When Sarah Palin came onto the national stage during the 2009 presidential campaign, Provost Mary Marcy felt there was something missing in conversations about the candidate. “In the midst of these debates about her candidacy and about her presence as a political figure,” Marcy says, “I fundamentally felt that the way she was being presented was missing a big piece. She didn’t come out of nowhere: I knew that there was a long history there, with many precedents for her style of rhetoric and self-presentation. She looked extremely familiar to me, because of previous research I had conducted.”
Marcy undertook the task of updating her research, which she presents in, “Palin as Prototype? Sarah Palin’s Career in the Context of Political Women in the Frontier West,” published this summer in the political science journal The Forum. Her article investigates how Palin’s supposed novelty as a public figure has, in fact, numerous historical precedents. It discusses how her political decisions, rhetoric, and self-presentation follow nearly all the well-defined conventions of a particular model of the political woman in the American West.
Marcy doesn’t just talk about wanting students to be lifelong learners. She is one. “In most instances, I have an intellectual framework that gives me the chance to tap into something and explore, which is incredibly invigorating. I value a mode of intellectual inquiry that expands into—and originates in—a genuine sense of curiosity.” In this case, though, she had more than an intellectual framework. Marcy, trained as a political scientist, has researched political women in the western United States for over twenty years.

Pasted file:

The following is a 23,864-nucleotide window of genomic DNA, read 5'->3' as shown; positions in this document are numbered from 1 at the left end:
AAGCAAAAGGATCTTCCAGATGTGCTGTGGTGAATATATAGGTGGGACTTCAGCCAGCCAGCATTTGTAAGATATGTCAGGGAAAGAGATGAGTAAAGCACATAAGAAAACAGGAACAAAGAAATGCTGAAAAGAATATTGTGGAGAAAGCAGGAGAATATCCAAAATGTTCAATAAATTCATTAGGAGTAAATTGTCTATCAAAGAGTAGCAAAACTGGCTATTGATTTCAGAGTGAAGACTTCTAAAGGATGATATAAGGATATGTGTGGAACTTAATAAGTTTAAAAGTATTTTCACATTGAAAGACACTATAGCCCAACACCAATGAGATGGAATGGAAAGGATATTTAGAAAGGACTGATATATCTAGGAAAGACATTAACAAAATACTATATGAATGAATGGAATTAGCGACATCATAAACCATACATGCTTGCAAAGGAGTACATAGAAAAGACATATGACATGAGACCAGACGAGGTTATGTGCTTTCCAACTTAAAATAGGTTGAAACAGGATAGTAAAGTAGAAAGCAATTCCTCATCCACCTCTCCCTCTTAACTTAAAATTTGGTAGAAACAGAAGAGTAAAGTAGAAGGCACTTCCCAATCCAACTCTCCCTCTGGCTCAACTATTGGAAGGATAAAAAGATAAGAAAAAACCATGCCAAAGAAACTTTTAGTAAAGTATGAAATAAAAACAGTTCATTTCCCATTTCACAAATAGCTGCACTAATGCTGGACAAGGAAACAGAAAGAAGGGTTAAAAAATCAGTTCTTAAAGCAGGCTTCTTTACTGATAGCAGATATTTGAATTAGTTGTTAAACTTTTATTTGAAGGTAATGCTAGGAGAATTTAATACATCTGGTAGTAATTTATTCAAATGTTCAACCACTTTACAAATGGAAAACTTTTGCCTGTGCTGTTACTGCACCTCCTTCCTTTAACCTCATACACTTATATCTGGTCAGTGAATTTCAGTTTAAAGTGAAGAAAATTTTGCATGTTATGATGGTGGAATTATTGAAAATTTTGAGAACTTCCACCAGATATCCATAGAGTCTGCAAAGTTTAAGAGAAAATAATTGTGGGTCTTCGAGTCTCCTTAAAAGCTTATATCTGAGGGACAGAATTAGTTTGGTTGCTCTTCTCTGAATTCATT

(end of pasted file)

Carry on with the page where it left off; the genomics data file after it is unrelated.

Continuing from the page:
To engage her interest in Sarah Palin, she returned to interviews she’d conducted as a graduate student at the University of Oxford. She went back to her files, interviewed women in politics, and read contemporary research in the field. “Anne O’Dwyer helped me think about my research design, and I was bouncing ideas off colleagues in the social sciences faculty. That’s part of what’s fun about being in a tight-knit scholarly community. You have colleagues in a variety of disciplines that you can talk to and share ideas with. It broadens how we think and how we approach scholarship.”
Reconnecting with a professor who had advised her during her years at Oxford also offered an opportunity “to develop the work in the context of what’s happening in the larger academic community,” Marcy says. It was her work at Oxford that led Marcy to investigate how her nascent interest in political science related to her own experience and background. Growing up in rural Nebraska, Marcy’s state representative, congressional representative, and governor had all been republican women, but she hadn’t really thought much of it until she engaged the question as a graduate student.
What she discovered is that the history of women’s involvement in politics in the American West is quite complex and fascinating. “The West has a long history of electing women but it’s not a simple story about opportunity in unexpected places. It’s a complicated story about opportunity if you play by the rules—and the rules are pretty rigid. As that’s the case, the question then becomes, how much is it really an opportunity?”
This research experience has been an opportunity for Marcy to highlight important aspects of her position as the college’s senior academic administrator. “There’s an ideal of the full scholarly life that includes engaging with students, teaching, conducting your own research, and collaborating with colleagues in the field. As an administrator the opening to conduct research gets narrower, which is why discussing focused ideas in a scholarly community can be so helpful.” Marcy says. “This research has involved me in many of the usual aspects of academic inquiry, but there’s also a personal aspect to it. Working with this line of questions again has made me appreciate how a particular vein of intellectual inquiry can evolve in an active way over time, which has been a great joy.”